Now including updated information following enactment of the CARES Act and issuance of the Interim Final Rule.
The bill titled the Coronavirus Aid, Relief, and Economic Security Act, or the CARES Act, passed the Senate and the House of Representatives by a unanimous votes, and was finally signed into law by the President on March 27, 2020. The CARES Act will inject approximately $2.2 trillion into various sectors of the American economy, with some $377 billion allocated to loan programs for small businesses across the country. While further details regarding the CARES Act and the relief it offers for small businesses will emerge in the next few weeks, here’s what we know so far:
Who may be eligible?
The same businesses that were otherwise eligible for loans backed by the U.S. Small Business Administration (the “SBA”) are still eligible under the CARES Act, except that the CARES Act expands the number of businesses that will be eligible for loans. Specifically, it stipulates that businesses with 500 or fewer employees are eligible, as well as opening up eligibility to businesses that meet the SBA’s small business size standards meaning that certain businesses with over 500 employees may also be eligible. Additionally, certain businesses in the food and hospitality industry (Sector 72 in the aforementioned standards) with more than one location and less than 500 employees at each location may also be eligible. It is important to note that the CARES Act states the lenders shall consider whether a business has been operating since February 15, 2020, in determining a borrower’s eligibility, and further the CARES Act requires borrowers to certify in good faith that “the uncertainty of current economic conditions makes necessary the loan request to support the ongoing operations of the eligible recipient.” Also, loans under the CARES Act are only available for the time period from February 15, 2020 to June 30, 2020.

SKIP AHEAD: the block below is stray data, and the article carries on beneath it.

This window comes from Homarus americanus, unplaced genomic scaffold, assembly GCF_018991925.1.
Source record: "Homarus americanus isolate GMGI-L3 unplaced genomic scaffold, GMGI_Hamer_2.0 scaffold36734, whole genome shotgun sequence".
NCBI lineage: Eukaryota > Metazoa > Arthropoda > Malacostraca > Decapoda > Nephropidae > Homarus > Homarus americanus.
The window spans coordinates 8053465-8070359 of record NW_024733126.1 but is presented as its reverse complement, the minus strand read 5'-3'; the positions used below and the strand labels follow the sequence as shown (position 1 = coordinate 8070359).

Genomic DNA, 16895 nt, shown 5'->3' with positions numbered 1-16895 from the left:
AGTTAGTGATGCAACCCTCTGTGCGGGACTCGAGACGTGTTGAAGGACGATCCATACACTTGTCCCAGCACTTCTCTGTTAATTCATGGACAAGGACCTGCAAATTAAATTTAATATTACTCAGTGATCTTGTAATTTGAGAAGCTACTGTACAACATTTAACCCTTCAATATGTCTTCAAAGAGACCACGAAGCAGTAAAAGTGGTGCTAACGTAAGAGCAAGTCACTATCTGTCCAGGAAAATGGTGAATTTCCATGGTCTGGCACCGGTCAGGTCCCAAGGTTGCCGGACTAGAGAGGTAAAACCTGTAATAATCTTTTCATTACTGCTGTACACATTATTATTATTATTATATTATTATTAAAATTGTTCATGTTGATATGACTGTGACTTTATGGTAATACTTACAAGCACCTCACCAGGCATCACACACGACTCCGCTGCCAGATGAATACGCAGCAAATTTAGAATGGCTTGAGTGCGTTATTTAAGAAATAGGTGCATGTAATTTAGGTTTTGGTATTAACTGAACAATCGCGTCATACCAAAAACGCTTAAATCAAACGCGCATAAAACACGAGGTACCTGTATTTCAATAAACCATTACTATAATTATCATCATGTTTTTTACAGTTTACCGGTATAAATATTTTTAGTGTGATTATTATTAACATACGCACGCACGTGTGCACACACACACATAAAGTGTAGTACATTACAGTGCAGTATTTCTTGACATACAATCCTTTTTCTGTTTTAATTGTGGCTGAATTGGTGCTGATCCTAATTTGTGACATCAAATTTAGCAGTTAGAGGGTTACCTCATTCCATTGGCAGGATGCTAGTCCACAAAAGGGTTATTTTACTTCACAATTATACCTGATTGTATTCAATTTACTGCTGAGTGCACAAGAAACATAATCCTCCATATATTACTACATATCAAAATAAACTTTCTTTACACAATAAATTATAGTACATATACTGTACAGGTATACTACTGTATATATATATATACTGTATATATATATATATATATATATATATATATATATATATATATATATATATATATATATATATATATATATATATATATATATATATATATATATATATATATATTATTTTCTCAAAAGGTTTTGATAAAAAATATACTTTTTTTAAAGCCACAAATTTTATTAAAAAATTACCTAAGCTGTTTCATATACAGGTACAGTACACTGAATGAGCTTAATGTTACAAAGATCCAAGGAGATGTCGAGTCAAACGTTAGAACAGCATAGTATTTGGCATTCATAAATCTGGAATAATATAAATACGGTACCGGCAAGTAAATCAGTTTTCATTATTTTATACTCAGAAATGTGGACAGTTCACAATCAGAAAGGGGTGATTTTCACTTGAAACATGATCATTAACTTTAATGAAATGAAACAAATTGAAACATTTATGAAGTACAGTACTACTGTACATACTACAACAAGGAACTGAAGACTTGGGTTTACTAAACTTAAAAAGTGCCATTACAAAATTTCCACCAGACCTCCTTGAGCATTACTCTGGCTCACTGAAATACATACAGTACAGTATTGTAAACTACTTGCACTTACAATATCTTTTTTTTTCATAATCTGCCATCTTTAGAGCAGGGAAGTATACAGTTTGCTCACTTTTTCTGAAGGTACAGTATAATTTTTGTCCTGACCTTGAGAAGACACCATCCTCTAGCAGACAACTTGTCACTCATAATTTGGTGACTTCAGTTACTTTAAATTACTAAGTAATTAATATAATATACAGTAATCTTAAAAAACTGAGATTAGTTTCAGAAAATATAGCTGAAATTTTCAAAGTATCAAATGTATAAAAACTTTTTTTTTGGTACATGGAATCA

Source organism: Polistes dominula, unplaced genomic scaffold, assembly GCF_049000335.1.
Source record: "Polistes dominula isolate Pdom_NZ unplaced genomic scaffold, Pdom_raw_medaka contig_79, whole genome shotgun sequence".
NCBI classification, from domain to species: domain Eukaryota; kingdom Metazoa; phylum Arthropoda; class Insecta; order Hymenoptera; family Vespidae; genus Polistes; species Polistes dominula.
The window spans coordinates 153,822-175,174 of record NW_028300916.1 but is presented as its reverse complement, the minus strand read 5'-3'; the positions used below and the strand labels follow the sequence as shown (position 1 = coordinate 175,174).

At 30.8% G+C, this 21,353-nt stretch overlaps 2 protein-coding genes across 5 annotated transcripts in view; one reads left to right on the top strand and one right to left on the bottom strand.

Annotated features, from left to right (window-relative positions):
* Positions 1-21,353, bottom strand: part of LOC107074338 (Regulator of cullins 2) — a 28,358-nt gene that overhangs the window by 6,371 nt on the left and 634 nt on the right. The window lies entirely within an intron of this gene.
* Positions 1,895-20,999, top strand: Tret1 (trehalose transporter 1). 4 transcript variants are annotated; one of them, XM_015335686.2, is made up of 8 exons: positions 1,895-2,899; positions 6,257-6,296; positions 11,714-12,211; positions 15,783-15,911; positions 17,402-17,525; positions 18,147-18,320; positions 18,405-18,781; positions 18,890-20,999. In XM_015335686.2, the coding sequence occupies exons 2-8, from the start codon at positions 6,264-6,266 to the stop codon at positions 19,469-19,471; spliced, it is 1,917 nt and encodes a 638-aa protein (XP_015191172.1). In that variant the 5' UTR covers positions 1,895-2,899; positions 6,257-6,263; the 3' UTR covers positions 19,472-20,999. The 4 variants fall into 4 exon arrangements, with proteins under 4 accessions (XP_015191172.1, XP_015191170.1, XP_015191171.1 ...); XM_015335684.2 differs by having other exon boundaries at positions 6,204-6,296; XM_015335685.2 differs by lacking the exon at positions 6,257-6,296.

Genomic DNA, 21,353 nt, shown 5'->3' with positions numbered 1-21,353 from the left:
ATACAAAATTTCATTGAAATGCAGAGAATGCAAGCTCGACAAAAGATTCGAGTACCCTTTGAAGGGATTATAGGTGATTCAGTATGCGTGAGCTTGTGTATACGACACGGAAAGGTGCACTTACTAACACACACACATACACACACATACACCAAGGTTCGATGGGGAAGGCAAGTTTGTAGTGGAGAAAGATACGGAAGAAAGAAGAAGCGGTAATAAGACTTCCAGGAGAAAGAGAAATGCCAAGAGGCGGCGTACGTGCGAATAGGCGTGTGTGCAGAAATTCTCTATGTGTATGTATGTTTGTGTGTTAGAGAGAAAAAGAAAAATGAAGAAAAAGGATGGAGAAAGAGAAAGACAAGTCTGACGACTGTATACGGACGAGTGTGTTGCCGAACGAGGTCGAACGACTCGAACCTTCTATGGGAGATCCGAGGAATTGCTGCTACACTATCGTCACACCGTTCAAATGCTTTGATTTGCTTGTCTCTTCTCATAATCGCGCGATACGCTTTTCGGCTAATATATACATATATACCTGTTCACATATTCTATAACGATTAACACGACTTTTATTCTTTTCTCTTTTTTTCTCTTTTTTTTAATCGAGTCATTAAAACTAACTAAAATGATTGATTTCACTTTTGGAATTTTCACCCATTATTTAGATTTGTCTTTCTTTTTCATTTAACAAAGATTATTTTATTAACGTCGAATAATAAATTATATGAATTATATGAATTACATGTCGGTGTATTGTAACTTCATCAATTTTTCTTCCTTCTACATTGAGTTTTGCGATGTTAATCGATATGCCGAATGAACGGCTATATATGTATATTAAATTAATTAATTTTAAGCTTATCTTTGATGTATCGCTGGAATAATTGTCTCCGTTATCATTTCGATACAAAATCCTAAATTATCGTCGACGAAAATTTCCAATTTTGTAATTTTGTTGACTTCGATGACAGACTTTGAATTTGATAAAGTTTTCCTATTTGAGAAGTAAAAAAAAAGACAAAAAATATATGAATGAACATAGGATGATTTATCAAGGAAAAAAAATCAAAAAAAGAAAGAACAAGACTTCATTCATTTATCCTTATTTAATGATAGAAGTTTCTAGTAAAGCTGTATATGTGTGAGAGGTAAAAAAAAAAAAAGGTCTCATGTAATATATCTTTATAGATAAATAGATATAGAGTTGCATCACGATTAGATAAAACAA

What are they eligible for?
Eligible businesses will be able to apply for loans not to exceed $10 million per business with the proceeds of such loans to be used for (i) payroll costs, (ii) costs associated with the continuation of health care benefits, (iii) employee salaries and commissions, (iv) payment of interest on mortgage payments, (v) rent payments, (vi) utilities, and (vii) interest on any other debt obligations incurred before February 15, 2020.
What are the terms of the loan?
From what we can ascertain thus far, the loans are generally subject to the same terms as the SBA’s 7(a) loans, except that, as noted above, the maximum loan amount has been increased to $10 million, and the SBA guarantee has been increased to 100% of the loan. Further, there will be no prepayment penalties, no personal guarantees or collateral shall be required, and all interest rates will be under four percent (4%).
What, if any, portion of a covered loan may be forgiven?
Small businesses that receive loans covered by the CARES Act are eligible for forgiveness of indebtedness equal to the amounts incurred and payments made for payroll costs, interest on mortgage payments, rent, and utilities for the 8-week period beginning on the date the applicable loan is given; provided, however, that the amount of the forgiveness will not exceed the principal amount of the loan. Additionally, these forgiven amounts will not be included in gross income for federal income tax purposes.